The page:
Movie Genres: Biopics in the 1990s–Revisionism of Popular Genre

Watching Immortal Beloved, and a whole slate of biopictures, released recently, made me think of the changes in the conventions and style of this time-honored genre.

Biopictures, one of Hollywood’s most prestigious and popular genres, used to celebrate their heroes in a noble, uplifting manner. Though they were usually rise-and-fall (and often death) sagas, their goal was to inspire audiences, make them feel-good, even as they shed a tear or two at the end.

Think of Pride of the Yankees (1942), in which Gary Cooper played the beloved baseball star Lou Gehrig, who fell victim to a rare neurological disease.  Or The Glenn Miller Story (1954), in which Jimmy Stewart was most convincingly cast as the bandleader-and devoted family man–who died in an air crash.

But no more: The new bio-pictures focus on personalities that are not exactly sympathetic or inspirational. Each of the three new movies round, each representing an honorable attempt at capturing an intriguingly complex figure.

In Cobb, Tommy Lee Jones gives a volcanic, over the top performance as Tyrus Raymond Cobb, arguably the greatest baseball player who ever lived. But Cobb astonished–even horrified–everyone he met with his aggressive racism and sexism; harsh in his personal life, he was a psychotic bigot. Biographer Al Stump describes him as “the most feared, castigated and acclaimed figure” in baseball history.

To his credit, writer-director Ron Shelton doesn’t whitewash his (anti) hero. But the film lacks sharp focus–Stump’s love-hate relationship with Cobb serves as a frame for an ambitious, though not totally rewarding film. It’s also not an easy or pleasant experience; the material is more suitable for the printed page than the big screen.

Mrs. Parker and the Vicious Circle is Alan Rudolph’s account of Dorothy Parker, the acerbic, boozy writer, who went from one unhappy affair to another and even attempted suicide. The movie takes a disenchanted view of Mrs. Parker and her literary club, the noted Algonquin Round Table.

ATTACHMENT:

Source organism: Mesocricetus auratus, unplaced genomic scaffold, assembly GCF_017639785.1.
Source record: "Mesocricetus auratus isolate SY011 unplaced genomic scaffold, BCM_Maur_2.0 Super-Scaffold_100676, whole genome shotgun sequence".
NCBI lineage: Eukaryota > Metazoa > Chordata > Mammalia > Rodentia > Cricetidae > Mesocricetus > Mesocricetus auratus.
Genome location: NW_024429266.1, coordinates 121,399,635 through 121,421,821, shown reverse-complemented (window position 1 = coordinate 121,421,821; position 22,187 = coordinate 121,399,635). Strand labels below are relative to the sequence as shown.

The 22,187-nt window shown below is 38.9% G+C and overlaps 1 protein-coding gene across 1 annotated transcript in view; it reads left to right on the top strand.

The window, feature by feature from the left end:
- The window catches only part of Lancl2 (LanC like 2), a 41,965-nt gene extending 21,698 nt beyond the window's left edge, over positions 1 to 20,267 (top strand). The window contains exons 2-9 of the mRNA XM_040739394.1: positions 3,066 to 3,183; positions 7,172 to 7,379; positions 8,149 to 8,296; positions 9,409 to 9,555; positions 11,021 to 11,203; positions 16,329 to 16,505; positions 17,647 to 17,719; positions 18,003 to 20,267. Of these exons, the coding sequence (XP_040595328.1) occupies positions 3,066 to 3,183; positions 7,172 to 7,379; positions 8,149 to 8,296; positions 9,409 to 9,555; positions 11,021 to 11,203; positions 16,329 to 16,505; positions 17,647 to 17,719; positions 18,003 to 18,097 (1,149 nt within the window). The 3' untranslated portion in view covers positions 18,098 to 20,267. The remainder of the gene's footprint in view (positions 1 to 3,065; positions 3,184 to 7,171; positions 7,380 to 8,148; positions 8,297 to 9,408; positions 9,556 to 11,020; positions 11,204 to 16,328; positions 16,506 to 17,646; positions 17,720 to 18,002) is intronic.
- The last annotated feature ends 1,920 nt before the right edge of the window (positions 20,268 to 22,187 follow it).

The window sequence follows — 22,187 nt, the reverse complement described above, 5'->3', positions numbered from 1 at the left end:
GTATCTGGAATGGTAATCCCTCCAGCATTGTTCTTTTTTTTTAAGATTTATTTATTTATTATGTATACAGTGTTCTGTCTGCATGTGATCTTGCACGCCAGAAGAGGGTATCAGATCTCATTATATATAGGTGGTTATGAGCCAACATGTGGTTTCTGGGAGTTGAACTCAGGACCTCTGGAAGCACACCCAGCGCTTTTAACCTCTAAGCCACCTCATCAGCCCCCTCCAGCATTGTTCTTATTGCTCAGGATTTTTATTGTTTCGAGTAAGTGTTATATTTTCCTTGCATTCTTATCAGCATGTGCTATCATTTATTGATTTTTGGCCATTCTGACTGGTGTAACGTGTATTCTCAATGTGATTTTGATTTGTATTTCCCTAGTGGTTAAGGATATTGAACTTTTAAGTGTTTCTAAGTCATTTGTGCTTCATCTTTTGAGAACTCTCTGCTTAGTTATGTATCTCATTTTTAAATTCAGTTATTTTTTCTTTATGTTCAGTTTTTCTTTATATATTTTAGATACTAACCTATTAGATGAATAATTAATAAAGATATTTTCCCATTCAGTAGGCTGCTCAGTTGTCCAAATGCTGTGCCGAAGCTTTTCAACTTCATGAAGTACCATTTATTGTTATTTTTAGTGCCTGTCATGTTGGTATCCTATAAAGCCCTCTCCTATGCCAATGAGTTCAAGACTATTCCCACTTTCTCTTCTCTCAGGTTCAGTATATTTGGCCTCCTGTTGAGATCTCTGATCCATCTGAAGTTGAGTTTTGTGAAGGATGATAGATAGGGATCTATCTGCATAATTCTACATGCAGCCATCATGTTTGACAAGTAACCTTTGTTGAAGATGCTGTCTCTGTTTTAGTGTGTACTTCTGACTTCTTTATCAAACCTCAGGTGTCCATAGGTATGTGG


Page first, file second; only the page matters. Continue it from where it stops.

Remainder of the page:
Lacking depth, the movie is at its best in conveying the group’s frivolous life: How they boozed, played infantile games, wasted their talents. With so much fun and partying around, you may wonder when they had time to produce any work. Though lovingly recreating the cultural milieu, Rudolph’s approach is judgmental, presenting the group as shallow.

Parker continues to drink and joke as her personal life falls to pieces. The problem is that Parker doesn’t change much as a character: she’s just as dissolute and alcoholic in l9l9 as she is in l937–or when the movie ends, rather arbitrarily, in the l960s.

Still, taken as a group, these movies tell us something about our own curiosity to know–and willingness to accept–darker aspects of our heroes. Whether you like these pictures or not, you cannot deny their effort to shy away from the more conventionally shaped bio-pictures that had clearer narratives and emotionally satisfying resolutions; in all three, moral ambiguity prevails.

The new movies also reflect changes in the ways that our mass media cover, worship, and criticize celebrities, ranging from Tonya Harding to O.J. Simpson.

All three moves provide a more critical, sort of a behind-the-scenes look at their heroes. Despite their matter-of-fact approach and innovative style, however, I find it strange that these films still use a rather simplistic Freudian perspective, dwelling on the turbulent childhood of their protagonists as an explanation for their problematic adult lives.